Pakistan Deployment – Introduction, Maps and Photographs
This summer I am being deployed to the region in Pakistan where, on October 8, 2005, a severe earthquake killed 70,000 (more than the population of Leamington or Maidstone) and made around 3 million homeless (roughly the population of the West Midlands or Kent + Sussex). You probably heard about it on the news at the time, and there were many appeals for help and funding and so on. You've probably heard me telling you I'm going there as well – I'm quite excited about it!
In response to the disaster, the Salvation Army in Pakistan requested assistance from International Headquarters to set up a team to help in the immediate aftermath of the earthquake, and in the long term reconstruction of facilities in the area. Over the whole earthquake area (shown on map 2, overleaf), thousands of schools, health centres and community facilities need rebuilding, along with the homes of ordinary people. The Salvation Army is currently involved in rebuilding a school and a community centre, as well as a community assistance project across 40 affected villages. I will be joining a team of 2 British Salvation Army Officers, and 2 Pakistani SA Soldiers that make up the team who live in a house in Mansehra, travelling to various areas around Mansehra and Balakot (see map 2 overleaf).
This trip will be an opportunity for me to serve God in a new and challenging way, along with the ordinary people of Pakistan. I hope the work I do will be useful, and also expect to gain some unique experiences – I'll tell you all about it when I get back!
Along those lines, I want this to be something that doesn't just benefit me or the people I am going to, but it can be useful for you too! Through my experiences, and the stories and information I bring back, I will try to give all of you a better understanding and appreciation of the work of the Salvation Army that is being done to help people in need on the other side of the world.
I also need your help. Going to Pakistan will present opportunities, challenges and difficulties I have not faced before – it is definitely not within my 'comfort zone', I will have to step out of the boat and any other suitable catch phrase you can think of. I need your prayers – that is the most powerful and effective way of reaching me in Pakistan! Saying that, I will have internet connection, so feel free to email me – I'll try to send out personal updates and write in my blog (http://blogs.warwick.ac.uk/danielpaxton/ – no I haven't written much in it yet!) to let you know how we're doing. Please pray for the team's safety, for the success of the work we are carrying out, for wisdom for when we are planning our work or have to make difficult decisions, and for the demonstration God's love in everything we do, even if Pakistan's Muslim status makes it difficult at times for Christians.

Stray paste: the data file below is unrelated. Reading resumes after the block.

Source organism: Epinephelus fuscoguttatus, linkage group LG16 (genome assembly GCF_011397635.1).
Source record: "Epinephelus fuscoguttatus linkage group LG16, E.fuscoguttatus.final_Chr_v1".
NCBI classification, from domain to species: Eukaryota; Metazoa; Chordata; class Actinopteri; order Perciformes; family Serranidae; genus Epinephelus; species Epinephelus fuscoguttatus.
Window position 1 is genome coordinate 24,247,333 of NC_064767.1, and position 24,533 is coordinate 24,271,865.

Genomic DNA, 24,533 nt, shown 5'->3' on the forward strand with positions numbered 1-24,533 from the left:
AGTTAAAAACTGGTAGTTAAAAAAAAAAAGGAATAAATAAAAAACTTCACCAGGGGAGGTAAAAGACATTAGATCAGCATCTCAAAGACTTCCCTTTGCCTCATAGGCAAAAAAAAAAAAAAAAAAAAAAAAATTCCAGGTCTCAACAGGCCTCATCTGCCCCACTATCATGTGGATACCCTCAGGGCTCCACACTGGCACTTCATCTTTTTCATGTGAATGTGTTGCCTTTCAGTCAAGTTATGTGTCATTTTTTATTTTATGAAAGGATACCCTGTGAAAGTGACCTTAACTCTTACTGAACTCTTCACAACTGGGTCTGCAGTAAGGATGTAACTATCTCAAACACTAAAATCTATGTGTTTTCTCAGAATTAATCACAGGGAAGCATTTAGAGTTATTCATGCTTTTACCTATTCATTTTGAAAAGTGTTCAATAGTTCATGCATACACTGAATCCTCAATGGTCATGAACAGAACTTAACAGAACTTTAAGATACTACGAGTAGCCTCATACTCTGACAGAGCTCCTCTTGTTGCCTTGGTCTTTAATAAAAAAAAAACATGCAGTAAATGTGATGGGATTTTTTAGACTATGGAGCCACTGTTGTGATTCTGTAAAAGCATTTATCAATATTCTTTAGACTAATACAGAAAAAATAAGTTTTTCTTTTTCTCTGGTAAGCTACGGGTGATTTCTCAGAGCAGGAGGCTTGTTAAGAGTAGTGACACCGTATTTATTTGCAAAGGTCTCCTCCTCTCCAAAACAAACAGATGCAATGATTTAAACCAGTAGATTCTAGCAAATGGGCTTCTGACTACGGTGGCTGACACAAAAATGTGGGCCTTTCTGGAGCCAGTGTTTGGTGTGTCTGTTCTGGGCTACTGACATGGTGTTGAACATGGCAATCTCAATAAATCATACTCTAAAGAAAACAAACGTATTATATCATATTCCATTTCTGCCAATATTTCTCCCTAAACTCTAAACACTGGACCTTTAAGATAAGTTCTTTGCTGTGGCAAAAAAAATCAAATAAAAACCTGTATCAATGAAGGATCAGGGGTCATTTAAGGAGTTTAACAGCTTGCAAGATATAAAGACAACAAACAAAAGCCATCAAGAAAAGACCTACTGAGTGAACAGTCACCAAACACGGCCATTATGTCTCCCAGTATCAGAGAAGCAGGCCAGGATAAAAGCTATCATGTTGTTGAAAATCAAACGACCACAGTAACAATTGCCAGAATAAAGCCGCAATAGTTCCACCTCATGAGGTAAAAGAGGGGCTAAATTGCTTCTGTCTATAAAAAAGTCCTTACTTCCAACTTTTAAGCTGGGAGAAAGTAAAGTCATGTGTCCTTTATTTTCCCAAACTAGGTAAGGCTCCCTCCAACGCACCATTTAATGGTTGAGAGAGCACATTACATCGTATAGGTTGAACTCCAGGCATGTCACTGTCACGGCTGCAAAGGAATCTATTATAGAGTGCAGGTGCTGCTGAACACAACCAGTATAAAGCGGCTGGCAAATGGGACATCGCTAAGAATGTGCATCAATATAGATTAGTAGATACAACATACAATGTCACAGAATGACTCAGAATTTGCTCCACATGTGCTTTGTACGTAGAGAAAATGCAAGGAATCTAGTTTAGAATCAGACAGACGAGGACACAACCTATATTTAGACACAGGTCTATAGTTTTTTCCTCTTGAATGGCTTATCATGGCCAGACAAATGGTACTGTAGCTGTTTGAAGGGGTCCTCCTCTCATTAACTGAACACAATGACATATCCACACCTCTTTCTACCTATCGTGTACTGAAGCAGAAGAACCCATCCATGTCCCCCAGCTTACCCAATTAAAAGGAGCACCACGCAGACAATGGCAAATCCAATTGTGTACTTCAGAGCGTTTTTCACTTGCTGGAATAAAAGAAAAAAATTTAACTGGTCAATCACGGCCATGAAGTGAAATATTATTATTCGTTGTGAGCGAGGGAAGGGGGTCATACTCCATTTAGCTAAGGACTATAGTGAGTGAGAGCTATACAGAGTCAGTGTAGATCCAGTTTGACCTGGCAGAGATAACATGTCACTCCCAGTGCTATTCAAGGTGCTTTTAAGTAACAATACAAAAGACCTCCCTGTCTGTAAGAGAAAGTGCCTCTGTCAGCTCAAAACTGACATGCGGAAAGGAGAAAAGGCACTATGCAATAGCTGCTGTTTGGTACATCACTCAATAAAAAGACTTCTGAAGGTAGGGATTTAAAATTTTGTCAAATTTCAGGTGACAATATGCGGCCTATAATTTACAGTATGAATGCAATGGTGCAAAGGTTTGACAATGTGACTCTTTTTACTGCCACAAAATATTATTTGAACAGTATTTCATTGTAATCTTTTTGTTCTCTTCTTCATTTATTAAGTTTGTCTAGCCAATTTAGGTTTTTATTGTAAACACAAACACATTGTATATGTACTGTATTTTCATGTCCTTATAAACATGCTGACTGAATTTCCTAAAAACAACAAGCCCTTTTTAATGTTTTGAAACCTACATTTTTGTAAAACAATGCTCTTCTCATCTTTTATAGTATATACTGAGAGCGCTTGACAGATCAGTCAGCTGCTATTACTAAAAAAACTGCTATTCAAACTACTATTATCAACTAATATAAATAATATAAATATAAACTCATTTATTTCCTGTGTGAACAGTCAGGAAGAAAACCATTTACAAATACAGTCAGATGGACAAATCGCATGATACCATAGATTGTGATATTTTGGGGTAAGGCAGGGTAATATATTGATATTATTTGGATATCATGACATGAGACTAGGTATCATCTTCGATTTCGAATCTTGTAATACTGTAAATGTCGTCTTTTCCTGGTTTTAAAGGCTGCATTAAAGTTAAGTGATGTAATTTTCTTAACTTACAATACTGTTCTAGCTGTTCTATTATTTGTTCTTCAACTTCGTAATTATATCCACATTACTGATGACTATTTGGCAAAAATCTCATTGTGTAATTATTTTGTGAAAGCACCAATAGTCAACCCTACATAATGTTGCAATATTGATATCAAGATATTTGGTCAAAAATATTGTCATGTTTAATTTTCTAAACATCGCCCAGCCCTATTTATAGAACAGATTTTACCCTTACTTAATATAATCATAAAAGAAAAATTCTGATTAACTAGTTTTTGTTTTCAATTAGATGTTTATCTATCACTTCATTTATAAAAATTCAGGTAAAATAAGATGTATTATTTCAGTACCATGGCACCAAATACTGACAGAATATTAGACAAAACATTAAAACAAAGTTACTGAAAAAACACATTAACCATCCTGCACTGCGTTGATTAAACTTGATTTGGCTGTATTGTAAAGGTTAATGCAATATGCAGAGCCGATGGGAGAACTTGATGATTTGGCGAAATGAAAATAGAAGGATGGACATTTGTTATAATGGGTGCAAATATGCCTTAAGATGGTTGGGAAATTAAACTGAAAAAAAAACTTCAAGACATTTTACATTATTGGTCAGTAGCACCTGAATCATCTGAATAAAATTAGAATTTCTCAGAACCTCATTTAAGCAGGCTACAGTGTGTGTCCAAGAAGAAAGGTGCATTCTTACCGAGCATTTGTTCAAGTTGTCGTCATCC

Unfortunately getting to Pakistan requires more than just prayer (short of a pretty amazing miracle!) – I may say I'll get there 'On a wing and a prayer' – well I need the wing too. This is the other thing I need your help with – flying to Pakistan (well I would go by train, but it would a very long time to go the long way there!) will cost up to roughly £600, vaccinations (I have to have loads!) and other health costs will be more than £200 (I have already spent £164!). These are the main costs I will face, as board and lodging will are provided in the Salvation Army's house in Mansehra, and the team have a vehicle for getting around, so I'm looking to raise at least £800 in sponsorship money – that works out at about 20p a mile, or 13p a kilometre – not bad really (Pakistan is about 4000 miles or 6000 km away).
I would be very grateful if you could help me – pray or pay – I'm doing both! Any money offered which I do not require for my own costs I will put towards the Salvation Army's own funds for the reconstruction work.
Many thanks and God bless,
A selection of maps and photos to illustrate where I'm going:
Mang School, which the Salvation Army is rebuilding:
A view of part of the school site, and the road leading up to it:
Robert Tariq (one of the SA team in Mansehra) and Mike McKee from IHQ:
The outside of the SA team's house in Mansehra – a 4 bedroom bungalow:
A bedroom in the SA team's house:
Other rooms in the house – reception/office:
Transportation in style! Rugged transport for getting to remote villages: